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Sundance: Ben Affleck, Mark Harmon, and the Doors' Ray Manzarek

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Was there too much imbibing at Friday night’s parties? Or perhaps people just needed to sleep off the uber-depressing premiere of Antoine Fuqua’s cop-killer film Brooklyn’s Finest. Whatever the reason, the EW photo suite on Saturday seemed a bit subdued at first. Brooklyn’s star Don Cheadle left snow country all together, while his costar Wesley Snipes arrived hours late to his scheduled shoot. But nothing seemed to stop Ashley Judd, Goran Visnjic, and the rest of the Helen cast from turning up for some positively cheery group photos. And that’s saying a lot considering the crew was here promoting their film centered on a woman’s journey with depression. Director Sandra Nettelbeck (Mostly Martha) was the exception. Maybe the strain of her film — which the cast said was very well-received at its premiere Friday night — was too much too handle, or press is not her thing. Either way, Nettelbeck was downright grumpy. “Well, she’s German,” said a member of the film’s entourage, by way of apology. Luckily, things soon got brighter. Mark Harmon was a complete delight, taking photos with fans, regaling journalists with stories from movies past, and, of course, promoting his happy little Slamdance film Weather Girl. Asked when all the attention becomes horrifying, NCIS’s leading man simply answered, “When you start believing it.” Pause. “They only want you when you’re working.”

Harmon’s treat for being such a good guy was a brief chat with the legendary Doors keyboardist Ray Manzarek, who stopped by with his fellow band member Robby Krieger to promote Tom DiCillo’s film, When You’re Strange, which they don’t want to be called a documentary. They say it’s more of a narrative using documentary footage. “No talking heads,” Manzarek said.

The one man who seems to never stop working is the Pulitzer

Prize-winning journalist Nicholas Kristof. Best known for his riveting

columns in The New York Times on the humanitarian crises in Darfur and Congo, Kristof joined the year’s Sundance to promote his new documentary The Reporter

that will air on HBO. Kristof’s struggle to get young people to pay

attention to the troubling issues around the world have led him to a

valuable partnership with director Eric Daniel Metzer and executive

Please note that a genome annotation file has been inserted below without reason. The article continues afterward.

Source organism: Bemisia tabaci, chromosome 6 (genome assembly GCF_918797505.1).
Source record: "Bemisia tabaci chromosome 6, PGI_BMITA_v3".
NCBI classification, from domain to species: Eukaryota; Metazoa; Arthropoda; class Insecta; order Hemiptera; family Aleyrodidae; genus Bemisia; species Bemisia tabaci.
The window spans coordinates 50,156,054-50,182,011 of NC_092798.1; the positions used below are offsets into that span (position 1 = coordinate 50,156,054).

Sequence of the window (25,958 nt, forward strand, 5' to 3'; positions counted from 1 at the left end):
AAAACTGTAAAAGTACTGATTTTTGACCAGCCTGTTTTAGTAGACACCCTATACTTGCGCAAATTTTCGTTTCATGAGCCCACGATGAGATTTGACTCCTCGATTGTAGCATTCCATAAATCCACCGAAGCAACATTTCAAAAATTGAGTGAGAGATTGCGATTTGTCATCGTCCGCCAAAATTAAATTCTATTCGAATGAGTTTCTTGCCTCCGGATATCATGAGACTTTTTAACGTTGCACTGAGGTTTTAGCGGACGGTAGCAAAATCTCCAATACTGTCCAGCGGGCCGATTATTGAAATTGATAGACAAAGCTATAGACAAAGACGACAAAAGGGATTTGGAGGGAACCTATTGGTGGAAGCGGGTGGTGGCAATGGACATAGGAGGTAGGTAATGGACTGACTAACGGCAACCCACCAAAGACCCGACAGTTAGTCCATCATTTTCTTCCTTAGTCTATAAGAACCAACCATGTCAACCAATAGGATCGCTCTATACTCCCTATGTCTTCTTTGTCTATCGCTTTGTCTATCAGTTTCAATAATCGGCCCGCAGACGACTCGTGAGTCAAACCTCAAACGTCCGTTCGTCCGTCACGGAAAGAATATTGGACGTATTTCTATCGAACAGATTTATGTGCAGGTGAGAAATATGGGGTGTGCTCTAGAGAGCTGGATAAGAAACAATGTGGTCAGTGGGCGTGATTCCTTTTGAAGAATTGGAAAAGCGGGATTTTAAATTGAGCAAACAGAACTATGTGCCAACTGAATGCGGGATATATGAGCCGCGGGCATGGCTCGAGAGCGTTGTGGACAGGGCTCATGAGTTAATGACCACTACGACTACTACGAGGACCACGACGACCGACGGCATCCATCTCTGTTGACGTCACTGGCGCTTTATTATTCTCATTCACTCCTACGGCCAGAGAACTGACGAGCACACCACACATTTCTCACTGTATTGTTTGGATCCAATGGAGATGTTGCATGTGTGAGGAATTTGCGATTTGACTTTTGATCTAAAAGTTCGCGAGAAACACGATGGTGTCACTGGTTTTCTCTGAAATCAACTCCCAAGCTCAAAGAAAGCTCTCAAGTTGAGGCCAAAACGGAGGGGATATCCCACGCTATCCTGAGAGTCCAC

producer Ben Affleck — both on hand at the EW suite. The trio have

created a film that explores Kristof’s dying brand of journalism and

his 2007 trip to Congo. “We got a huge response,” said Affleck of

Friday night’s premiere. “This is not the kind of response you usually

get for political documentaries that are on subjects that are downers.

It’s a testament to the skill of the filmmaking and the charisma and

talent of the subject.” And it helps that a big, fancy movie star like

Affleck is here promoting the film too. “I’m trying to navigate the

world of promotion and publicity and to deal with the humanitarian

world, the filmmaking world and, let’s face it, the world of EW lounge

suites,” Affleck says.

Stay tuned for more details from the EW lounge,

including a wild interview with Guillermo Del Toro, Alfonso Cuaron, and

Gael Garcia Bernal, who popped by to promote their film Rudo y Cursi, and spent most of their time ribbing Del Toro about directing The Hobbit.

The one man who seems to never stop working is the PulitzerPrize-winning journalist Nicholas Kristof. Best known for his rivetingcolumns in The New York Times on the humanitarian crises in Darfur and Congo, Kristof joined the year’s Sundance to promote his new documentary The Reporterthat will air on HBO. Kristof’s struggle to get young people to payattention to the troubling issues around the world have led him to avaluable partnership with director Eric Daniel Metzer and executiveproducer Ben Affleck — both on hand at the EW suite. The trio havecreated a film that explores Kristof’s dying brand of journalism andhis 2007 trip to Congo. “We got a huge response,” said Affleck ofFriday night’s premiere. “This is not the kind of response you usuallyget for political documentaries that are on subjects that are downers.It’s a testament to the skill of the filmmaking and the charisma andtalent of the subject.” And it helps that a big, fancy movie star likeAffleck is here promoting the film too. “I’m trying to navigate theworld of promotion and publicity and to deal with the humanitarianworld, the filmmaking world and, let’s face it, the world of EW loungesuites,” Affleck says.

Stay tuned for more details from the EW lounge,including a wild interview with Guillermo Del Toro, Alfonso Cuaron, andGael Garcia Bernal, who popped by to promote their film Rudo y Cursi, and spent most of their time ribbing Del Toro about directing The Hobbit.